Direct space-to-time pulse shaping for ultrafast optical waveform generation

Daniel E Leaird, Purdue University


The high-speed photonic network industry, driven by the demands of enormous growth of network data traffic, has grown to be a multi-billion dollar entity. The availability of increased data traffic has come about due to the growth in bandwidth transmitted over optical fiber. This growth is primarily due to research in two areas—time-division-multiplexed (TDM), and wavelength-division-multiplexed (WDM) photonic network schemes. A key bottleneck in these high-speed photonic networks is the optical-electronic (OE) interface. Currently, multiple laser sources and/or multiple serial optoelectronic modulators are used to implement the OE interface in both photonic network schemes. In this thesis, an apparatus will be demonstrated that could act as a relatively simple OE interface for these high-speed photonic networks. The optical system, a direct space-to-time (DST) pulse shaper, converts a 1-D spatially patterned short optical pulse directly into a serial ultrafast time-domain waveform in a configuration compatible with the use of high-speed reflection modulator arrays. The space-to-time conversion properties, chirp compensation/cancellation, and potential for multiple spatially separated but wavelength shifted outputs will be examined theoretically and experimentally. Integrated optic implementations of the DST pulse shaper, based on a common high-speed WDM network component, will be investigated as well. Work on the bulk optics implementation of the DST shaper provides considerable insight into the operation of the integrated optics implementations. The space-to-time mapping, and multiple output channel characteristics of the bulk optics DST are shown to function similarly in the integrated optics implementations. These integrated optic versions of the DST pulse shaper may play a significant role in future high-speed photonic networks.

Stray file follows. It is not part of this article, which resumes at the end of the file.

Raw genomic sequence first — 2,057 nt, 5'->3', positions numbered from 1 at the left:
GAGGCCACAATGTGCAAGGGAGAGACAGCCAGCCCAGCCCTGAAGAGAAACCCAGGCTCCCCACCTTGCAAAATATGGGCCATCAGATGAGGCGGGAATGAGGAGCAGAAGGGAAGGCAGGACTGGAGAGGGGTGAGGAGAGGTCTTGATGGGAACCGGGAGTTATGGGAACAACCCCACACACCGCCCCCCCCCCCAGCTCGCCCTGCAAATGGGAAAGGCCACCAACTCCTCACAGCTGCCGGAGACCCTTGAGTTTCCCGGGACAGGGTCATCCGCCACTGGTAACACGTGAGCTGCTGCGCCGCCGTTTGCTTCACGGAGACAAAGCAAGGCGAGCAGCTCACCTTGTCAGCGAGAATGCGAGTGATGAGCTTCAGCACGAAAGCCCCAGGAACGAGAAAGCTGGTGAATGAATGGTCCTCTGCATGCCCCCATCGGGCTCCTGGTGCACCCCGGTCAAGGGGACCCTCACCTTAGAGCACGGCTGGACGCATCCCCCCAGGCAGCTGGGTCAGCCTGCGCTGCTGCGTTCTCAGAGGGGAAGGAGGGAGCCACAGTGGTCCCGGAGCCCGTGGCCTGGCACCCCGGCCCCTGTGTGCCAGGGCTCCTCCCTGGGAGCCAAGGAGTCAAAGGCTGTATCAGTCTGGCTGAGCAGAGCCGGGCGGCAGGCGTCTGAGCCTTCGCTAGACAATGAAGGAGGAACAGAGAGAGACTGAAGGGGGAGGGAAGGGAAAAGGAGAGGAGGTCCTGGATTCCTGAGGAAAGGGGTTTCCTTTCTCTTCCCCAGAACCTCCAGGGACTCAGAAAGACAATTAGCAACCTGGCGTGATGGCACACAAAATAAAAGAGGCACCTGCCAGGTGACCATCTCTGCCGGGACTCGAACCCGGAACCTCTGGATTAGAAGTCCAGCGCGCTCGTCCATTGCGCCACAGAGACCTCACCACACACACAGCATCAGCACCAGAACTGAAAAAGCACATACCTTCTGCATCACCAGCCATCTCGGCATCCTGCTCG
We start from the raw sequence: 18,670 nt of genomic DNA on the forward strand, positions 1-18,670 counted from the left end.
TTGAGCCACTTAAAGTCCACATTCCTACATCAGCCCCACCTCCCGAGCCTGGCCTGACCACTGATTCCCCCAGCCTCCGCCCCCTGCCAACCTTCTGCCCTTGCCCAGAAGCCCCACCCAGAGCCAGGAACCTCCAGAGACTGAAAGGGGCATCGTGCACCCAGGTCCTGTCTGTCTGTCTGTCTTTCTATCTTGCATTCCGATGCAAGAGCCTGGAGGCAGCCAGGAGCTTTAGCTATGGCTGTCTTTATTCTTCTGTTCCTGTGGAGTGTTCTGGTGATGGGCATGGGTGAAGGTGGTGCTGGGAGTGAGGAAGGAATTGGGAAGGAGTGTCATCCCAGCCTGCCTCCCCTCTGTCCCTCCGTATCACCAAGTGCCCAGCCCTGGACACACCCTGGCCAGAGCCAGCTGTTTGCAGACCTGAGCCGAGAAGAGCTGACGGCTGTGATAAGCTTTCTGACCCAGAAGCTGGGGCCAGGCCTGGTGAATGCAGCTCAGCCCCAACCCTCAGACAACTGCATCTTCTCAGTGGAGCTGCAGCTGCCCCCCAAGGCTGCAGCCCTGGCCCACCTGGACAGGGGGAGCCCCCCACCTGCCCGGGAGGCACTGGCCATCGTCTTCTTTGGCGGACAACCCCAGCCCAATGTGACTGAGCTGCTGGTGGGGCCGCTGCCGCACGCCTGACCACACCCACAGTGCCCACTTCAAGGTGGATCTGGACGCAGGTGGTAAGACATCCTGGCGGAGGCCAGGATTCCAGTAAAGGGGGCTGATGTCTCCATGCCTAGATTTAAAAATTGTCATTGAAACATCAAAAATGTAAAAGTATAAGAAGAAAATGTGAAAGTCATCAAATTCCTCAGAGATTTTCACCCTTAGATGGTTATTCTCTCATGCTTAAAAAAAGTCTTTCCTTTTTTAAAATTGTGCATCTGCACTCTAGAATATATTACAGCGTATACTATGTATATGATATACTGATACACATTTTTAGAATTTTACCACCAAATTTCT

Weiner, Purdue University.

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